Michael Pavitt

Freezing world rankings due to the COVID-19 pandemic was an sensible decision by governing bodies last year, as tournaments fell by the wayside. The trouble is restarting them effectively.

Tennis has had to think hard about the best way of resuming its ranking systems, with the Association of Tennis Professionals (ATP) and Women’s Tennis Association (WTA) having the near impossible task of trying to ensure fairness for players.

The rankings normally operate on a 52-week basis, with the points earned at tournaments dropping off after the event is held the following year.

Due to the rankings being established to hum along to the rhythm of the typical tennis season, with tournaments consistently in the same places, the cancellations and rescheduling of events in 2020 threw a considerable spanner in the works.

After unfreezing rankings in August last year, the ATP and WTA both announced they would move to a "best of 24-month system" as part of adjustments, before easing back into the 52-week cycle in the future.

This would ensure that players who were unable to travel to compete in events which were held in 2020 would not lose their ranking points earned the previous year, offering stability to players in the circumstances.

Equally, this would mean the best result achieved by a player at either the 2020 or 2021 tournaments would be counted towards the rankings, with the points dropping off the system when the tournament is held next year.

Should an event not have taken place in 2020, such as Wimbledon, the points earned at the 2019 tournament will remain on the system for two years.

Alexander Zverev voiced his frustration with the world rankings earlier this month ©Getty Images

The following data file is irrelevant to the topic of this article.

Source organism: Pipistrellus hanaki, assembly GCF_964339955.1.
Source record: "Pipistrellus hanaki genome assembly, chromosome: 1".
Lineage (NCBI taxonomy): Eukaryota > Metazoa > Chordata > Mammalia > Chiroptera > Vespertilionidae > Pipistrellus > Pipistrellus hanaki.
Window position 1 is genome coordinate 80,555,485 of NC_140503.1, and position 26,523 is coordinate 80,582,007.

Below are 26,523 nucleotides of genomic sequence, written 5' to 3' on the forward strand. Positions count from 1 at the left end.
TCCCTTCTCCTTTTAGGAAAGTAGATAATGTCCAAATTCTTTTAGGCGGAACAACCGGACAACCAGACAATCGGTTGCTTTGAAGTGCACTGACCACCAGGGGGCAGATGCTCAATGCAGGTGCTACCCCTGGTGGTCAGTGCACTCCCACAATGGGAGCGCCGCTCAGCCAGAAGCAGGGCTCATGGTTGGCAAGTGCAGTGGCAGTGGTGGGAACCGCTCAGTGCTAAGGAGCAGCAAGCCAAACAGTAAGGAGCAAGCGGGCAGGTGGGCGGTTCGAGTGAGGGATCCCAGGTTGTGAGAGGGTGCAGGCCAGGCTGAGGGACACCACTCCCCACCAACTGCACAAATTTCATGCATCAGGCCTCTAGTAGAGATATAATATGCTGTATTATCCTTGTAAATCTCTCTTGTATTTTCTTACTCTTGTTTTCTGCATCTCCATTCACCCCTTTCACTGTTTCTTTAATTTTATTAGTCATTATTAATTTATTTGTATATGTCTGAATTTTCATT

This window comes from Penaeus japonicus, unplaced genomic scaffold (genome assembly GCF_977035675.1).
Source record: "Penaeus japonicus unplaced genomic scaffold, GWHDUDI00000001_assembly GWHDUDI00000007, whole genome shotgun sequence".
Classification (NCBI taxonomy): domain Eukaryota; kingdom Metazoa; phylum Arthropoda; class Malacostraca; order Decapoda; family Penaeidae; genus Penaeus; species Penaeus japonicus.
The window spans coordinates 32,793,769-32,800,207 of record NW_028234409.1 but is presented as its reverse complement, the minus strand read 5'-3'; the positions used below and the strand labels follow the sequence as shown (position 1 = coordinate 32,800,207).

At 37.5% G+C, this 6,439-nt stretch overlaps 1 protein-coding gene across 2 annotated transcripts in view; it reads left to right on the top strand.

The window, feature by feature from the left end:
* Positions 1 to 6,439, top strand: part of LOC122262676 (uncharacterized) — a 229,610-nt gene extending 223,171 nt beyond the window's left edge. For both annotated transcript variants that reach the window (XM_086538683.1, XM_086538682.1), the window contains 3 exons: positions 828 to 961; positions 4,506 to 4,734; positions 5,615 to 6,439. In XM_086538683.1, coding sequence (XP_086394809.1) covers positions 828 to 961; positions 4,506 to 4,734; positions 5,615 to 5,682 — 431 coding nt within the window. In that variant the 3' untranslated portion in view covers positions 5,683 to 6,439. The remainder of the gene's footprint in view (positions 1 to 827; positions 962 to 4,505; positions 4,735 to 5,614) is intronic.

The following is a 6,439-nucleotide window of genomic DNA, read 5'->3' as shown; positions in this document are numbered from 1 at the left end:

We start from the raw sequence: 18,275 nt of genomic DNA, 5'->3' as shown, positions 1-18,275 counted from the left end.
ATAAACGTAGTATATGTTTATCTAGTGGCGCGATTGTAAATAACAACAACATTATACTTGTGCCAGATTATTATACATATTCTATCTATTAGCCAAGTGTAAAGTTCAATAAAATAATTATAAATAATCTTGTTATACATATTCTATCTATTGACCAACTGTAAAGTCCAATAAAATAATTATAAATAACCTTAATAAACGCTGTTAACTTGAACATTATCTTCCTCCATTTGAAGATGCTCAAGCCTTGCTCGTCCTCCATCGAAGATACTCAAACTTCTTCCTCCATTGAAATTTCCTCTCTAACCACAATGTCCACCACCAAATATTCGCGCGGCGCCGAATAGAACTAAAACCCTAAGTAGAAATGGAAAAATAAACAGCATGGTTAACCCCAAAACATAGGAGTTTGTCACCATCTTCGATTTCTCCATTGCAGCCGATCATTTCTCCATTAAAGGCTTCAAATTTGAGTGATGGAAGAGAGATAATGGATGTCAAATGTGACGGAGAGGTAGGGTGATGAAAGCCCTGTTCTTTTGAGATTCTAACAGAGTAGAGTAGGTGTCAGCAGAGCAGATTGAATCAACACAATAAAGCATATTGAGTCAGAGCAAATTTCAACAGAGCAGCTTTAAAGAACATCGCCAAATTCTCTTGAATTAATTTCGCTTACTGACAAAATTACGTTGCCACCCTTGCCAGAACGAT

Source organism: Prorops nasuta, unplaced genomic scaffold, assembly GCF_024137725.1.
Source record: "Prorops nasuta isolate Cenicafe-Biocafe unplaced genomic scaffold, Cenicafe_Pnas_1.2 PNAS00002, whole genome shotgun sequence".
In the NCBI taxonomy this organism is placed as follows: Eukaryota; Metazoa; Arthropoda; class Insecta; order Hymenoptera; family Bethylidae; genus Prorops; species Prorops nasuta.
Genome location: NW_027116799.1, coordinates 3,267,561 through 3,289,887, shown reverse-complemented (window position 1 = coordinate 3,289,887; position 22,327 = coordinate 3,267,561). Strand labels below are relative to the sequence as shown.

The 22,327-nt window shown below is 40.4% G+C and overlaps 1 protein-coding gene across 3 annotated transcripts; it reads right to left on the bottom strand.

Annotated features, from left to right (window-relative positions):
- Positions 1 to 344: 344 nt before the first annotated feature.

Alexander Zverev voiced his frustration with the world rankings earlier this month ©Getty Images

The ATP announced earlier this month that it would extend the "Best Of" logic through the first week of August in 2021. The organisation said this meant results achieved from events between March 4 to August 5 in 2019, that were not played in 2020, would be included on the rankings for a further year but weighted at half its normal value.

By contrast, the WTA announced on Thursday (March 25) that when players’ results for tournaments are set to drop off, they will do so at 100 per cent, rather than the 50 per cent operated by the ATP.

The adjustments have understandably had positives and negatives.

A key positive is that players competing in rescheduled tournaments in the later part of 2020 will not be negatively impacted. For example, points earned at the French Open will not be lost when the tournament is held in its usual June time slot this year.

The system has had downsides, however.

Germany’s Alexander Zverev was vocal in his criticism of the ranking system earlier this month, highlighting that he was ranked below Roger Federer, despite the Swiss star having been absent from the circuit for more than a year.

"The ranking doesn't really matter, especially with the system that we have now," Zverev was quoted as saying. "I should be top four, top five in the world right now in the normal ranking system. But the ranking system that we have now is a little bit absurd.